Once again, this speaks to the core issue: Baylor knows it can’t compete in the changing college football environment. Large public institutions dominate major college football. Baylor is the only private school in the Big 12. Like Vanderbilt in the SEC and Northwestern in the Big 10, Baylor’s presence in college football’s first tier is largely a longevity prize. Baylor was a co-founder of the old SWC that was one of the Big 12′s ancestors. Aside from history, there’s no compelling reason to keep Baylor in a major conference, as the Houston Chronicle’s Richard Justice explained:
Baylor has been last in Big 12 attendance every single year. Baylor is 2-28 against Texas and Oklahoma in Big 12 play. Baylor has won more than one conference game only four times. If the Big 12 folds, Baylor has virtually no chance of getting into a BCS conference.
It’s not just attendance and revenues. Baylor’s stadium is in bad shape, and Baylor still hasn’t broken ground on a new place. Even worse, if Baylor is forced to play in Conference USA or the Mountain West, its revenues will decline dramatically.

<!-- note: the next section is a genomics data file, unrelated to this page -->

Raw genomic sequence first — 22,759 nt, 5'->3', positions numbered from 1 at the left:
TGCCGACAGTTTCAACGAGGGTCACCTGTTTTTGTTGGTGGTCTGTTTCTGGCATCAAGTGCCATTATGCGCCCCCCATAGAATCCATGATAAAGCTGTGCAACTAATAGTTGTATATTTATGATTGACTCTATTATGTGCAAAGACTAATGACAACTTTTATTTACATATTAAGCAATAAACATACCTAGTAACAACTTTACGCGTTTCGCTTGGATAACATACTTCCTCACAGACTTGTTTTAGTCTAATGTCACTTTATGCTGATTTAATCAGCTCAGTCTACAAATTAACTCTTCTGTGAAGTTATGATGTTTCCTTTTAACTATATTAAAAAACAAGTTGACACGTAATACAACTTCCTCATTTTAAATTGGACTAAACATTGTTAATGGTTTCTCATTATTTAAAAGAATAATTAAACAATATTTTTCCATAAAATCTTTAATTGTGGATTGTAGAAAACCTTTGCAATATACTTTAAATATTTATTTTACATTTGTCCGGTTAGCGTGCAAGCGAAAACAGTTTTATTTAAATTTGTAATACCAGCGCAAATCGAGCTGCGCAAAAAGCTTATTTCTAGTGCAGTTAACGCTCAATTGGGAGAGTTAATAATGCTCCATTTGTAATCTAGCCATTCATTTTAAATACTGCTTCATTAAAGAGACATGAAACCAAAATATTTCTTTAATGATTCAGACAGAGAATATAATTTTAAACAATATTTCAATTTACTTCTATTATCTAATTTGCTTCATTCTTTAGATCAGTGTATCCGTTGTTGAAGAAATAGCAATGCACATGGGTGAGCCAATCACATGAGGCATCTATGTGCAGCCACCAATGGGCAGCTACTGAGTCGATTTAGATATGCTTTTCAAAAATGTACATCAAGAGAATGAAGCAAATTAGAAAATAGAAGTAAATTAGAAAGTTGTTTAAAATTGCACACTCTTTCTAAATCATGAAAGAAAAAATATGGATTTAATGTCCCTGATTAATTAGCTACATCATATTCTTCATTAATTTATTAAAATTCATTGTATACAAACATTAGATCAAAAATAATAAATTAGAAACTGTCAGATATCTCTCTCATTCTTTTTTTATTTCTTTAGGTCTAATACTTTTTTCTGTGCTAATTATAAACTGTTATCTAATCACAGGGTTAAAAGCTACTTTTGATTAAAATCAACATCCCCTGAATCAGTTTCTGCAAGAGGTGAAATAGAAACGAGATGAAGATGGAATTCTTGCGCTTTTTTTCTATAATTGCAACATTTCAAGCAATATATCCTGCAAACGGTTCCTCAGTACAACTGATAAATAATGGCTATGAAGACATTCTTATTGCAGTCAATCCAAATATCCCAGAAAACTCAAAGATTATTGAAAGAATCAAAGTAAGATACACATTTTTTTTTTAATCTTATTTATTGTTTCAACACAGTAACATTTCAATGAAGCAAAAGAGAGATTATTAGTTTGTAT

If Baylor’s administration isn’t already subsidizing the athletics program, it will have to, and in a big way. At that point, Baylor must decide the worth of having a big-time sports program.
Baylor ends its screed by saying, “Texans must stand up and call the leadership of the University of Texas, Texas A&M, and Texas Tech to clear-headed thinking about the state’s future.” Yet Baylor is the only institution that’s not thinking about the future. Instead it’s obsessed with preserving a mythical past where Baylor is somehow relevant to the larger college football community.
This process began with Texas creating the Longhorn Network in an effort to maintain its chokehold over Texas A&M and other Big 12 institutions. A&M finally decided it had enough and realized the future was with the SEC. Texas and the other Big 12 schools may soon decide the future lies elsewhere as well. If and when they move on, Baylor will be consigned to the college football scrapheap, which, given this last-ditch political yodeling by Ken Starr’s administration, is exactly where the school belongs.